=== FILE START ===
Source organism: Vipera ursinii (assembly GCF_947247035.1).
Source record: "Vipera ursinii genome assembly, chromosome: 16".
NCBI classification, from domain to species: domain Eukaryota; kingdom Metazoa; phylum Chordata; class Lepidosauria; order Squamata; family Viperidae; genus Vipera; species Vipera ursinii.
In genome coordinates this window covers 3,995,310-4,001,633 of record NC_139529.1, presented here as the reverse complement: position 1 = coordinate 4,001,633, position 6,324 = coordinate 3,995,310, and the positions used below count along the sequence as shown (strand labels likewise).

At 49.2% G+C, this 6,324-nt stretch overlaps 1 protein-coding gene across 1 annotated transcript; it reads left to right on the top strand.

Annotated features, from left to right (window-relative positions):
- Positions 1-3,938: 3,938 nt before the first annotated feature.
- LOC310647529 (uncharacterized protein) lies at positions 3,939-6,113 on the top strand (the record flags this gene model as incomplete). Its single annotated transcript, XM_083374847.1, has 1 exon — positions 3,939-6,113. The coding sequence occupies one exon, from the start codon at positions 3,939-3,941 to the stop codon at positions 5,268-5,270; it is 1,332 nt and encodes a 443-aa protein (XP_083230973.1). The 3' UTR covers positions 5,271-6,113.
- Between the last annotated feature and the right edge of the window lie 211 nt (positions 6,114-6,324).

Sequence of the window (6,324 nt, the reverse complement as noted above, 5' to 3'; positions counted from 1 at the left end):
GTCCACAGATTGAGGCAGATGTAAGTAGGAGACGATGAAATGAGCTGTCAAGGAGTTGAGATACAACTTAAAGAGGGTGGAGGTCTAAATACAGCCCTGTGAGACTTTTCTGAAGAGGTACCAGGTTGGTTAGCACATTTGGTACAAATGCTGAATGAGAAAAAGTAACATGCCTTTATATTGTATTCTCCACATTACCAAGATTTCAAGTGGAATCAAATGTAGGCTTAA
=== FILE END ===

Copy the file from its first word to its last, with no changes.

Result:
Source organism: Vipera ursinii (assembly GCF_947247035.1).
Source record: "Vipera ursinii genome assembly, chromosome: 16".
NCBI classification, from domain to species: domain Eukaryota; kingdom Metazoa; phylum Chordata; class Lepidosauria; order Squamata; family Viperidae; genus Vipera; species Vipera ursinii.
In genome coordinates this window covers 3,995,310-4,001,633 of record NC_139529.1, presented here as the reverse complement: position 1 = coordinate 4,001,633, position 6,324 = coordinate 3,995,310, and the positions used below count along the sequence as shown (strand labels likewise).

At 49.2% G+C, this 6,324-nt stretch overlaps 1 protein-coding gene across 1 annotated transcript; it reads left to right on the top strand.

Annotated features, from left to right (window-relative positions):
- Positions 1-3,938: 3,938 nt before the first annotated feature.
- LOC310647529 (uncharacterized protein) lies at positions 3,939-6,113 on the top strand (the record flags this gene model as incomplete). Its single annotated transcript, XM_083374847.1, has 1 exon — positions 3,939-6,113. The coding sequence occupies one exon, from the start codon at positions 3,939-3,941 to the stop codon at positions 5,268-5,270; it is 1,332 nt and encodes a 443-aa protein (XP_083230973.1). The 3' UTR covers positions 5,271-6,113.
- Between the last annotated feature and the right edge of the window lie 211 nt (positions 6,114-6,324).

Sequence of the window (6,324 nt, the reverse complement as noted above, 5' to 3'; positions counted from 1 at the left end):
GTCCACAGATTGAGGCAGATGTAAGTAGGAGACGATGAAATGAGCTGTCAAGGAGTTGAGATACAACTTAAAGAGGGTGGAGGTCTAAATACAGCCCTGTGAGACTTTTCTGAAGAGGTACCAGGTTGGTTAGCACATTTGGTACAAATGCTGAATGAGAAAAAGTAACATGCCTTTATATTGTATTCTCCACATTACCAAGATTTCAAGTGGAATCAAATGTAGGCTTAA